A slap on the back and a well done is nice sometimes…

Why you may ask – well this, I reply. If you take note of the date of ReyMac’s story it was: 2009 January 29.

In ReyMac’s story – who blogs on this blog and his own brought this particular GOP garbage, the one where the GOP likes small government, to light.

I know that we are a little piece in the giant puzzle that is the internet – but we do like to get our ideas out there before most – if we can.

After the past eight years in American politics, it is impossible to reconcile current promises by conservatives for small government with the historical record of President Bush’s administration. Most experts on the left and right can find one issue upon which to agree: The federal government expanded significantly after 2001 when George W. Bush was in the White House.

The growth did not just take place with national security spending but with domestic programs as well. Even as the administration fought to reduce the cost of certain programs by preventing cost-of-living increases in benefits, in many other areas of policy — such as Medicare prescription drug benefits, federal education standards and agricultural subsidies — the federal government expanded by leaps and bounds. And then there are the costs of Afghanistan and Iraq.

Yeah – we have brought that to the attention of those who want to read it before, too.

Presidents Dwight Eisenhower and Richard Nixon were two Republicans who pragmatically accepted that Americans had come to expect that the federal government would protect against certain risks and that trying to reverse politics to the pre-New Deal period would be politically suicidal.

“Should any political party,” Eisenhower said, “attempt to abolish Social Security, unemployment insurance, and eliminate labor laws and farm programs, you would not hear of that party again in our political history.”

You mean? Well – erm – yeah! Who is the GOP asks Mary Millovitz in 2025.

She was told they abolished Social security, unemployment insurance and many other things way back when – all in the name of bringing about ‘small’ government. She went on to ask why was this, why would they do that to the people?

After a long discussion and all her questioned answered Mary simply replied “They only worked for the big monopolies and rich people? That was stupid!”

Fifty years of American history have shown that even the party that traditionally advocates small government on the campaign trail opts for big government when it gets into power. The rhetoric of small government has helped Republicans attract some support in the past, but it is hard to take such rhetoric seriously given the historical record — and it is a now a question whether this rhetoric is even appealing since many Americans want government to help them cope with the current crisis.

And as president Obama makes more of an inroad in getting the American people out of this crisis – you think Rush Limbaugh will be the voice of the GOP in a years time?

We will see, we will see.

Commentary: GOP’s “small government” talk is hollow – CNN.com.

Add to FacebookAdd to NewsvineAdd to DiggAdd to Del.icio.usAdd to StumbleuponAdd to RedditAdd to BlinklistAdd to Ma.gnoliaAdd to TechnoratiAdd to Furl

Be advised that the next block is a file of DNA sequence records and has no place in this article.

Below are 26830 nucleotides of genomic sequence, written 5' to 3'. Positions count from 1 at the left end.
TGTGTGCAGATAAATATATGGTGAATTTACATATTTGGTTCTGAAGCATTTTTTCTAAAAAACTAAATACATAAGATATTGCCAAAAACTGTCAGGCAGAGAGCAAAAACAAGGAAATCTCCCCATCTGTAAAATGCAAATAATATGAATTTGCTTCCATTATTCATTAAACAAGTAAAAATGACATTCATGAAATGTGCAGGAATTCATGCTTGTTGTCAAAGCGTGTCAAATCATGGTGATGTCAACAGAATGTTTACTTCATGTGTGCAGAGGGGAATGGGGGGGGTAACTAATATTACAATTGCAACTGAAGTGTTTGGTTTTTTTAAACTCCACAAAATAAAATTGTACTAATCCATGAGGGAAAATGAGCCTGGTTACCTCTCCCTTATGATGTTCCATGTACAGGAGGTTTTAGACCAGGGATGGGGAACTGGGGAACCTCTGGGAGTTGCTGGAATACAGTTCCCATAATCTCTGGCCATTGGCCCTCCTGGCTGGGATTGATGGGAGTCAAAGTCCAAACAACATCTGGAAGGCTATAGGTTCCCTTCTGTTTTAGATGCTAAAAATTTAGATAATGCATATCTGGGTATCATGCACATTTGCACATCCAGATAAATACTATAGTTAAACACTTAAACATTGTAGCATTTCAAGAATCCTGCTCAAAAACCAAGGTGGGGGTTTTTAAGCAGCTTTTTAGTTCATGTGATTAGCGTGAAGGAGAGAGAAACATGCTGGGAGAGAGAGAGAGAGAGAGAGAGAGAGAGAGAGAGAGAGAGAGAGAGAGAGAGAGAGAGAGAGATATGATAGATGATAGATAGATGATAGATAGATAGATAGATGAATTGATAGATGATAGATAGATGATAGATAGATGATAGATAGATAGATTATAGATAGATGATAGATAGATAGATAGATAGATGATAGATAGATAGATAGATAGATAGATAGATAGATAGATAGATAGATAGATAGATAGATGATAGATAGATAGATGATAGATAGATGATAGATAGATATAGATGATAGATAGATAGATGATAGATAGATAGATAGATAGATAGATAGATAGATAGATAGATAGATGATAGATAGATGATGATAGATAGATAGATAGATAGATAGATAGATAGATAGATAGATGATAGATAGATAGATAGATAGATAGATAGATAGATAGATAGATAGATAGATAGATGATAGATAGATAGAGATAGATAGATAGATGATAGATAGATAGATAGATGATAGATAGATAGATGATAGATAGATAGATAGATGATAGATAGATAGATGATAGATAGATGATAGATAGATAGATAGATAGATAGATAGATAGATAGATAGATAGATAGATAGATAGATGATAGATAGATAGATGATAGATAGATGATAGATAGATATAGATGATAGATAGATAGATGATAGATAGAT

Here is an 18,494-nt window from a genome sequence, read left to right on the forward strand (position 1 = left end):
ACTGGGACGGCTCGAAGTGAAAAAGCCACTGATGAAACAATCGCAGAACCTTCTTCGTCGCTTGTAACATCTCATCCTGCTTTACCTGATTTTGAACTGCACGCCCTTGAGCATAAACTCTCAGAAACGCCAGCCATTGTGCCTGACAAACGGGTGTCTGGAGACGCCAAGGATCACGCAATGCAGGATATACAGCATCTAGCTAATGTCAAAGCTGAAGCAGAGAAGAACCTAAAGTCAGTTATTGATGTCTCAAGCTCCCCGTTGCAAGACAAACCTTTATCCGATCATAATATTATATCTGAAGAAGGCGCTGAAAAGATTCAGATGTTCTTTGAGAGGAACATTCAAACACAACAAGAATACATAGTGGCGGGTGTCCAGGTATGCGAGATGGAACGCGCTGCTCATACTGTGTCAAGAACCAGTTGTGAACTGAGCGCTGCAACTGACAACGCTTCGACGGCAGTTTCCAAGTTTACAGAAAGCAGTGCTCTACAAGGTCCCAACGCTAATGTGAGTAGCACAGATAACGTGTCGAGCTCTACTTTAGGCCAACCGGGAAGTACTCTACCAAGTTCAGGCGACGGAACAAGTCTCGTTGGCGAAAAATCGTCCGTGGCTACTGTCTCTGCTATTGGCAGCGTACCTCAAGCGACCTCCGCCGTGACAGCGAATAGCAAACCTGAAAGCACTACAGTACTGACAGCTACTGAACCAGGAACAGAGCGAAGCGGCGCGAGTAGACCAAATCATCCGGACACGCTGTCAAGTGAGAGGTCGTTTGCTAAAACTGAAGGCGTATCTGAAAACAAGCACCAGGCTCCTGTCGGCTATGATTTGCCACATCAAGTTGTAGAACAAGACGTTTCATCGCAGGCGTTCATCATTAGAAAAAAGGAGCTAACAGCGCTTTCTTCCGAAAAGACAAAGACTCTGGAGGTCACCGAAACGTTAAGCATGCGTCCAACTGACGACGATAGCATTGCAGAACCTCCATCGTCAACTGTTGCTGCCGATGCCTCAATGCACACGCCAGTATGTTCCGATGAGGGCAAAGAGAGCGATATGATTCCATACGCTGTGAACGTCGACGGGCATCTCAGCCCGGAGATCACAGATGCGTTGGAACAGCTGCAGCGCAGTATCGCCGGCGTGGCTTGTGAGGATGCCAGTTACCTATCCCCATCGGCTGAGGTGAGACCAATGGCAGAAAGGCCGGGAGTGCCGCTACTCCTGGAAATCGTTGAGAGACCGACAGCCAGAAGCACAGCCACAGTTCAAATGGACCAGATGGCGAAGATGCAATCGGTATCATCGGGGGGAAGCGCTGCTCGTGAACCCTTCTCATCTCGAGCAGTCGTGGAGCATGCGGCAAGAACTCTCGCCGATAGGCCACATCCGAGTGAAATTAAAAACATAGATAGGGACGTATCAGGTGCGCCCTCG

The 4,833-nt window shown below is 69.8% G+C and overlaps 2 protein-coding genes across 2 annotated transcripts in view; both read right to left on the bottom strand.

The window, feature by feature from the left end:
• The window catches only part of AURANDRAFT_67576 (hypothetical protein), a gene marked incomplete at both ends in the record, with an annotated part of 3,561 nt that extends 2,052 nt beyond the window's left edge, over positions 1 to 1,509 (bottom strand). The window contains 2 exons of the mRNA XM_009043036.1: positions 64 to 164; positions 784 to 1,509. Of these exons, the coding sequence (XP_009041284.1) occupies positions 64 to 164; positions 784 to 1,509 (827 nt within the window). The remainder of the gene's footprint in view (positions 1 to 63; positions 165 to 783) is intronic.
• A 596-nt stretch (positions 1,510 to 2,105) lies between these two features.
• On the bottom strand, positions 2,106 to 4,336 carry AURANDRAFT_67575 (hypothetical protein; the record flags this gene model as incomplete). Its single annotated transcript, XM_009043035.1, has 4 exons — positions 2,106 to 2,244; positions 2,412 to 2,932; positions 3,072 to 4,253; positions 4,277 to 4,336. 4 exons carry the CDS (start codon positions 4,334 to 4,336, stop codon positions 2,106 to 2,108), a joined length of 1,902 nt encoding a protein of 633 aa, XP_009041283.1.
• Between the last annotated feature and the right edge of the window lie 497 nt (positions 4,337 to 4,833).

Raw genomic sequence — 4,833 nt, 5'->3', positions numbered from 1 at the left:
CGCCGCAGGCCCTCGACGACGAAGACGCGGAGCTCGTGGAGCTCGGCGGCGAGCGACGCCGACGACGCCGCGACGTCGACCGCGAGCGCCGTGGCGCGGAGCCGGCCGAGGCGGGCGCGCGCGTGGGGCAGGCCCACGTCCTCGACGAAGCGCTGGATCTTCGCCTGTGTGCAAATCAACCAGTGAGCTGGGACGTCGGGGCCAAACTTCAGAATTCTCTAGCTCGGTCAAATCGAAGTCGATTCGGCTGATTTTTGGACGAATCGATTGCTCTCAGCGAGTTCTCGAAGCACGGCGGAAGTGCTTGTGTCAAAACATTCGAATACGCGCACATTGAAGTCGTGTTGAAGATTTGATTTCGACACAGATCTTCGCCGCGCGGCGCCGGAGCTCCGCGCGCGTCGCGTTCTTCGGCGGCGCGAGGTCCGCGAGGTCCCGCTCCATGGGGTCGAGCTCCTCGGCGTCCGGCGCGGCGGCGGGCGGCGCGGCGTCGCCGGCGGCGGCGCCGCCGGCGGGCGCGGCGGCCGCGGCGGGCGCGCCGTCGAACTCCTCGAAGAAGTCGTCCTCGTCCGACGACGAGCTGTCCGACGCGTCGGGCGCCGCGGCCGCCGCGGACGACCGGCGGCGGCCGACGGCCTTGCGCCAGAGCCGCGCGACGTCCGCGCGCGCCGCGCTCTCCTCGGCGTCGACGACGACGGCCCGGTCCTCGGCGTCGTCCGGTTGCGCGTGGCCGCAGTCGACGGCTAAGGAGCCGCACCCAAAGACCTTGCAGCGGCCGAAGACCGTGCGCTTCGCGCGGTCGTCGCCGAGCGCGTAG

Advertisements

About Bolshy

Blogging in the ether to see if that elusive literary agent or publisher wants some new talent.
This entry was posted in Blogroll, Blogs, Comment, Personal philosophy, Politics, Republicans, United States of America and tagged . Bookmark the permalink.

0 Responses to A slap on the back and a well done is nice sometimes…

  1. Matt says:

    Being only 23 years old, I find myself in a strange situation (though one I assume many Americans feel as well) – one that has developed over the short 5 years I have taken an interest in politics. I want the principles that are talked about in the Republican party, but are not expressed. In other words, I like the idea of smaller government, fiscal responsibility, etc. but am disappointed by the choices I have in our current political system. A vote for a third party is a vote down the drain. So I do the next logical thing and vote for the lesser of two evils (in my mind).

    This, Will, is why I sometimes take umbrage when you lump Republicans and Conservatives in the same group (though Conservative in and of itself is just a label, maybe something else would be more fitting).

    And I’ve already touched on the “Limbaugh isn’t the head of the GOP” thing with Will, but he seems to be convinced otherwise:
    http://willrhodesportmanteau.com/2009/03/04/rush-limbaugh-intelligent-open-discussion/

  2. floormodel says:

    Limbaugh is one reason average people like myself are turned off by the GOP. We don’t want the same old indignant ‘thems fightin words’ between parties, we want explanations, facts, and action by all parties.

  3. Matt says:

    Not starting anything with you again, Will, I was only commiserating with Leap…

  4. leapsecond says:

    @ Will: Just because the big names like to make fun of Limbaugh by making him the King of the GOP doesn’t mean it’s right. To make an apt literary comparison: I thought that the 2 Minutes Hate was supposed to last for just 2 minutes. (But, I suppose you genii are fulfilling Orwell’s vision by talking about Limbaugh every day and stamping that “Limbaugh’s the head of the GOP” line until it’s imbedded into everyone’s consciousness)

By all means, leave your 2 bobs worth

Fill in your details below or click an icon to log in:

WordPress.com Logo

You are commenting using your WordPress.com account. Log Out / Change )

Twitter picture

You are commenting using your Twitter account. Log Out / Change )

Facebook photo

You are commenting using your Facebook account. Log Out / Change )

Google+ photo

You are commenting using your Google+ account. Log Out / Change )

Connecting to %s